Democratic gubernatorial candidate Douglas F. Gansler denied Tuesday reports that he routinely told his state police drivers to speed and run red lights, calling the head of the unit that protects high-ranking officials a "henchman" of Gov. Martin O'Malley and Lt. Gov. Anthony G. Brown. Gansler, who as attorney general is the state's highest-ranking law enforcement official, called a Washington Post article based on Maryland State Police documents "100 percent, completely untrue.
NEWS
By William K. Marimow and William K. Marimow,SUN STAFF | October 1, 1995
In an era when news of complex and important issues is all too often reported in 15-second television news stories and articles offering little nuance and even less analysis, the work of serious journalists - both their formidable triumphs like Watergate and their distressing disasters - reinforce for us all why the First Amendment so forcefully spells out our rights of free speech and a free press.At the core of the First Amendment is the belief that discussion, debate and dissection of public affairs should be - in the words of Supreme Court Justice William Brennan - "uninhibited, robust and wide-open, and that it may well include vehement, caustic and sometimes unpleasantly sharp attacks on government and public officials."
FEATURES
December 6, 2013
Maybe we CAN all just get along. In its Going-Out Guide, The Washington Post discovers "A side of Baltimore you've never seen," by which, they mean cool places to eat, drink, see art and catch some live music. This comes after our D.C. friends have dissed our rats , waxed condescending about our attractions and trashed sainted chef Spike Gjerde's new restaurant . (Oh, wait. We did, too. ) But Post writer Lavanya Ramanathan sounds earnest in her interest in Baltimore, and she took the time to speak (and listen)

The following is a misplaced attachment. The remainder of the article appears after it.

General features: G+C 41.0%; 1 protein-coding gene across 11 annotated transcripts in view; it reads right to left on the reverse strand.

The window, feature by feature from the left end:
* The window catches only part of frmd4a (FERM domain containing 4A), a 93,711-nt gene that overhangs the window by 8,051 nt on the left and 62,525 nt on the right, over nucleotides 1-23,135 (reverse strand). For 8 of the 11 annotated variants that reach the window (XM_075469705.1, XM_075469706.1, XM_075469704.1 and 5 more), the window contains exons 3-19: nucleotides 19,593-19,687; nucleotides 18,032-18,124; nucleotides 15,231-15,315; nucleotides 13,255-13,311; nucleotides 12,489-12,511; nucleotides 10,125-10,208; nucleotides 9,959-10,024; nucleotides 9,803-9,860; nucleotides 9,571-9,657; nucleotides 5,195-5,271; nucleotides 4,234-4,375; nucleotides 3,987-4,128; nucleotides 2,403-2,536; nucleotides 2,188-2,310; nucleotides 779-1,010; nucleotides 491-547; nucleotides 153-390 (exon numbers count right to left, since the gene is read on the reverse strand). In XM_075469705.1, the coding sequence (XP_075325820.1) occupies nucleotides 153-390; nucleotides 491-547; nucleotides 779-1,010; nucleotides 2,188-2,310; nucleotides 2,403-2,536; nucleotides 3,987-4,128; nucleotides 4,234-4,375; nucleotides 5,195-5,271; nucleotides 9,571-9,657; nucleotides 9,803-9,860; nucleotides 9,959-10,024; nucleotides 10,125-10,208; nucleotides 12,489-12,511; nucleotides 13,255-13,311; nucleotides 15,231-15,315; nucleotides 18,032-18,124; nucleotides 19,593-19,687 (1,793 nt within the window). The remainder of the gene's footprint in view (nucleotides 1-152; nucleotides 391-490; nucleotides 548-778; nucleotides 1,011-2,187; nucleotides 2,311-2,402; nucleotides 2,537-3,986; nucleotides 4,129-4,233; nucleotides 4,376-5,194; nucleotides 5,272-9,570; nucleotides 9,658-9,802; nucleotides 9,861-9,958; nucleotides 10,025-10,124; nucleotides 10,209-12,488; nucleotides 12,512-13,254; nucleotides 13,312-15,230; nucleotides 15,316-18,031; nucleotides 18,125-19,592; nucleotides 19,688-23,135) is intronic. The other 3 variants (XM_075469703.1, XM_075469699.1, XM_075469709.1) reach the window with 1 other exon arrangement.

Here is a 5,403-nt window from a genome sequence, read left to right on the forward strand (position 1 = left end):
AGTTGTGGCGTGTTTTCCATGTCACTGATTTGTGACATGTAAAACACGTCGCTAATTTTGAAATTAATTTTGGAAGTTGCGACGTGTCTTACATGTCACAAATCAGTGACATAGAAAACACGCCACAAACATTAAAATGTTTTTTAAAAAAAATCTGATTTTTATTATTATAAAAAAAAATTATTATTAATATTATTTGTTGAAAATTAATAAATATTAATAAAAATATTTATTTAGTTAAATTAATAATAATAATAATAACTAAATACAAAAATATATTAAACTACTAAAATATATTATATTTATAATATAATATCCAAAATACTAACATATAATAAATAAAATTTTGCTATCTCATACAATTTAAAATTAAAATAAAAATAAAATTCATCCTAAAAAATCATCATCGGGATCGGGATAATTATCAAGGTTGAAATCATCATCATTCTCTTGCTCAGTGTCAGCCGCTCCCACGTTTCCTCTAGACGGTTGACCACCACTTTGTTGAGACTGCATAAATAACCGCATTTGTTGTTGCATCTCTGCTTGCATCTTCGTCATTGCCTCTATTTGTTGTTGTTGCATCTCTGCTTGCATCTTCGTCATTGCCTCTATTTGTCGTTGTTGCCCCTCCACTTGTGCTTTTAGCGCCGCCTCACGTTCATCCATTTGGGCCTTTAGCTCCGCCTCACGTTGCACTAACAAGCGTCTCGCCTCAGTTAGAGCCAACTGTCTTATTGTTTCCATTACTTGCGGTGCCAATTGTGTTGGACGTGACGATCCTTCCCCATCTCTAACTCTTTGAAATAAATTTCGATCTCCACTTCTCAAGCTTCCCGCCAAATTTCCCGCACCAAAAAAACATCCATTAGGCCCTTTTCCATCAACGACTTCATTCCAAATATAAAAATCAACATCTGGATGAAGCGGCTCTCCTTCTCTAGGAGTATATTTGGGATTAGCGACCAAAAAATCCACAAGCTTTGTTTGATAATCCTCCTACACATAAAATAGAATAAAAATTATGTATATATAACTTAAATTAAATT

NEWS
Staff reports | October 13, 2013
Maryland Attorney General Douglas F. Gansler on Sunday disputed published reports that, over several years, he ordered state troopers to drive in an unsafe manner while they were transporting him on official duty. The reports, published Sunday in the Washington Post, say according to accounts by Maryland State Police, GanslerĀ  -- now a Democratic candidate for governor -- ordered troopers to drive with lights and sirens on the way to appointments, and also told them to speed, run red lights and drive on highway shoulders to get through traffic jams.
NEWS
September 19, 2013
If there was any doubt about how cowed America is by the gun lobby, it was erased today by Howard Schultz, the president, chairman and CEO of Starbucks Coffee Company. After months of controversy over whether patrons should openly be allowed to carry firearms in the company's stores, Mr. Schultz issued an open letter to his fellow Americans announcing that he would not adopt a no-weapons policy but would kindly request that customers keep their guns at home. The letter appeared (among other places)